Sarah Klein takes the Gold at Massachusetts Institute of Technology Entrepreneur’s Bootcamp


Sarah Klein and her team after winning first placeSarah Klein and her team took first place at last weekend’s inaugural MITx Global Entrepreneurship Bootcamp Competition with Klein’s original pitch “UpLook, A Startup Concept to Turn Fashion Blogs into Retail Outlets.”

Charged as a Miami Law Student Development Director to help students think about their futures, Klein is also always thinking forward as a lawyer. “Given the challenging job market, there is a great opportunity for legal innovators,” she said. “Turbulence creates great opportunities for success. I want to encourage law students to adopt a more entrepreneurial approach to their work – to drive innovation, change lives, create jobs, and fuel growth. Innovation and agility are vital to the success of our globalized economy and entrepreneurs matter now more than ever. My experience at MIT has reinvigorated me to share this message with my students.”

Klein was one of 54,856 students to enroll in an online course out of MIT’s edX last spring “Entrepreneurship 101: Who is Your Customer?”. MIT’s edX was an experiment in blended learning, looking at reshaping existing educational paradigms, according to MIT. Bill Aulet, managing director of the Martin Trust Center for MIT Entrepreneurship, taught the course. The program brought together students to study how to create a startup company.

Nearly 600 students would go on to apply to be considered for the bootcamp, 220 candidates would be interviewed and, in the end, only 47 were selected to travel to Cambridge, Massachusetts to participate in a one-week bootcamp and competition; they included a medical doctor, a technical director of Halo 4, an Olympian, and Klein.

All 47 students, from 22 countries, presented their ideas for startup companies, and of those, only nine survived through elimination. 47 pitches were cut to 20, then 20 down to nine. All those eliminated then joined into teams with the nine survivors and Klein’s original pitch was one of the nine chosen.

For the rest of the week, the teams began 20-hour days of honing and refining their most convincing business idea. Klein’s team included members from India, Australia, England, Mexico, and California. The final pitch presentations were judged by three prominent venture capitalists. Klein and her team won first place.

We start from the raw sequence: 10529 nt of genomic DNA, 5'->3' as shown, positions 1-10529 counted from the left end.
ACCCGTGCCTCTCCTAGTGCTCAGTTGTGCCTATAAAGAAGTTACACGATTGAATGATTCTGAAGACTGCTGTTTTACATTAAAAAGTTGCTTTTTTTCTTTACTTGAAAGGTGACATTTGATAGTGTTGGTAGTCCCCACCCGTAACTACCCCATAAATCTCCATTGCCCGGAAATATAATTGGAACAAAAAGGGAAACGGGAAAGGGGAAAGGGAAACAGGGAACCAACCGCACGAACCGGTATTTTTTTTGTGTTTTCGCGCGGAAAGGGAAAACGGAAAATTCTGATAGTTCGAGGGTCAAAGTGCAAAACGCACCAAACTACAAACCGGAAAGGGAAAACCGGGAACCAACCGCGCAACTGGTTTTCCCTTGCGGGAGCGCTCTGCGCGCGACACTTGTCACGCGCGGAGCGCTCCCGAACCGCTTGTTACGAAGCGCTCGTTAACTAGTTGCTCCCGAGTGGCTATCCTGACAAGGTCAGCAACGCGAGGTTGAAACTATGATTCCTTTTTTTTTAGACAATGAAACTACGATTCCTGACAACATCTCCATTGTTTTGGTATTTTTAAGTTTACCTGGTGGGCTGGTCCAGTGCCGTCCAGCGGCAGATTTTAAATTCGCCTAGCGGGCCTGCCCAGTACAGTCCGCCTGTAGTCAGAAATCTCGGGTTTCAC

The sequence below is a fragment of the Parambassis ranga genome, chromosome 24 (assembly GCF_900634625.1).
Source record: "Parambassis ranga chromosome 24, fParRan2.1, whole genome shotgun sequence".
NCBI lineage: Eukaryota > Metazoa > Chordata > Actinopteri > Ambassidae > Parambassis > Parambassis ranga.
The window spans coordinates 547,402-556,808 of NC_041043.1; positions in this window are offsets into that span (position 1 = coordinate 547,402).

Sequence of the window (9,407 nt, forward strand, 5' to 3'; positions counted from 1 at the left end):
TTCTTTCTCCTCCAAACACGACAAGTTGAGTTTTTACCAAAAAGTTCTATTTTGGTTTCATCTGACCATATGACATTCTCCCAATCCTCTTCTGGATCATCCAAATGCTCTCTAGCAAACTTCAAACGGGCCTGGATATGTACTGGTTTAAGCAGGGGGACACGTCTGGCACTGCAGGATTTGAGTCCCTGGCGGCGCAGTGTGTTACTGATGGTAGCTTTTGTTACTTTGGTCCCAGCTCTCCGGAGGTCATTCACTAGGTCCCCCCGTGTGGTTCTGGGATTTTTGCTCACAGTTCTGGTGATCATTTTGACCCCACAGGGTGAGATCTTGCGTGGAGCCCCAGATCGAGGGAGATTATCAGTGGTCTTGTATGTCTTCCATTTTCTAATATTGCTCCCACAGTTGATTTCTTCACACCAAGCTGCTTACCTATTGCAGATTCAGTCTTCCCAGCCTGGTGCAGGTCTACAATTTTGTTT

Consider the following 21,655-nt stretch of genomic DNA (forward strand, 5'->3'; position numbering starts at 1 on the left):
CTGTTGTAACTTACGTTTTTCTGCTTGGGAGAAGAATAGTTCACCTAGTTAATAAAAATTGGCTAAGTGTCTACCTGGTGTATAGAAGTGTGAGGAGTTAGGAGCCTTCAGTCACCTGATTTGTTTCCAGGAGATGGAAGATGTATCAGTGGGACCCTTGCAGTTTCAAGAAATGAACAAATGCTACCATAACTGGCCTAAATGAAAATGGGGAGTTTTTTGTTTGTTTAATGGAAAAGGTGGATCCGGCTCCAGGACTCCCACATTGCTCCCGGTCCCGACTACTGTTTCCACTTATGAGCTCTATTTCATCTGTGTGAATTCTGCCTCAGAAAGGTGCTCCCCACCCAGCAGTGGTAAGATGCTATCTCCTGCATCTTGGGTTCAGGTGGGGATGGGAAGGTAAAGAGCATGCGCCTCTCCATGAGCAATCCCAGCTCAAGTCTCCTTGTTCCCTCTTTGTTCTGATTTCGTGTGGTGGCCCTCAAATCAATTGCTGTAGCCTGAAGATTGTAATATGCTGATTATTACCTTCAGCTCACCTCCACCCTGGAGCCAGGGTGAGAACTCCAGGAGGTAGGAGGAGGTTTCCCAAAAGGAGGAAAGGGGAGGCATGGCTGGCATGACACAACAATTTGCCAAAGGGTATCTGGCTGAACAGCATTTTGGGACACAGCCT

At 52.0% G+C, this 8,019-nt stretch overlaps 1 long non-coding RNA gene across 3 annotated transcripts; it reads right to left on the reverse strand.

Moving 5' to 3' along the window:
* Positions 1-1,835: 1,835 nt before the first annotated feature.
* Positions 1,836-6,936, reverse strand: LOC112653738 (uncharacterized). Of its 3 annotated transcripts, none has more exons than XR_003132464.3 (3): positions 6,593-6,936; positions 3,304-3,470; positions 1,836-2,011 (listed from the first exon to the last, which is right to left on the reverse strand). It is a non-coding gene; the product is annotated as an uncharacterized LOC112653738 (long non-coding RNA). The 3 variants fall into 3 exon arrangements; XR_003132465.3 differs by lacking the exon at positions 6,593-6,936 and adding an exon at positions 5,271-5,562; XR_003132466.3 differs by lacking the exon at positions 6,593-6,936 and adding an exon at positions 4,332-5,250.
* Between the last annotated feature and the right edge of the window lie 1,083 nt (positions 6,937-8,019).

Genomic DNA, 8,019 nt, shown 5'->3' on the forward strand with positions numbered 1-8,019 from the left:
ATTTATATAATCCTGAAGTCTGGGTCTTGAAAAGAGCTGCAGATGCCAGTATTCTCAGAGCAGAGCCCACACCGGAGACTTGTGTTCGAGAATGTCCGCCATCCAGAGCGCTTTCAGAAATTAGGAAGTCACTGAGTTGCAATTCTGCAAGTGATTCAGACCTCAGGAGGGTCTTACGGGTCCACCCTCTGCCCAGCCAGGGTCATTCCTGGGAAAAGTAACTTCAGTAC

“You take a course. You learn the material,” said Sanjay Sarma, Director of the Office of Digital Learning at MIT. “Then, you come here and you participate in the magical experience and you get value out of it. I’m over the moon to see that we can actually share this experience [with people] who might not have that opportunity.”

Runners up were ONBO, a personal consulting startup and Elio, a startup to sell data collected by drones to Brazilian farmers. Right after the bootcamp ended, two teams indicated that they will continue working on their startups that were incubated at the bootcamp.

“It was an incredibly creative and a remarkable experience not just for the students but for all of us involved at MITx and edX,” said Anant Agarwal, CEO of edX. “We had an amazing group of students. They were extraordinarily inspiring. They are what makes us want to get up in the morning and do what we’re doing.”

When Klein submitted her pitch idea in hope of participating in the program, she never imagined that her idea or team would take first place. “Attending MIT was an extraordinary experience,” she said. “My fellow students in the program are doing work that is changing the world. We left the program, individually and collectively, with the confidence we had an MIT education guiding us. We have new work to do, thanks to our MIT experience. I can't wait.” She said that the MIT faculty members and mentors brought out the best in everyone both as teams and as individuals.

“This week I worked with students from every corner of the earth,” said Adam Blake, Co-Founder and COO at ThriveHive, who served as one of Klein’s bootcamp mentors. “They aren’t from the entrepreneurial hotspots in San Francisco, Boston, and New York; instead they are almost exclusively from places other than those major meccas. They come with different perspectives and ideas and I believe they will leave the program with an improved skill set that will help them cross the entrepreneurial chasm of failure in their own places of origin. If that starts to happen – it is a really big deal.”

Klein is one of three Student Development Directors for Miami Law’s Student Development Program, which provides law students with one-on-one support through advice, in-depth advising and guidance based on each student’s individual needs.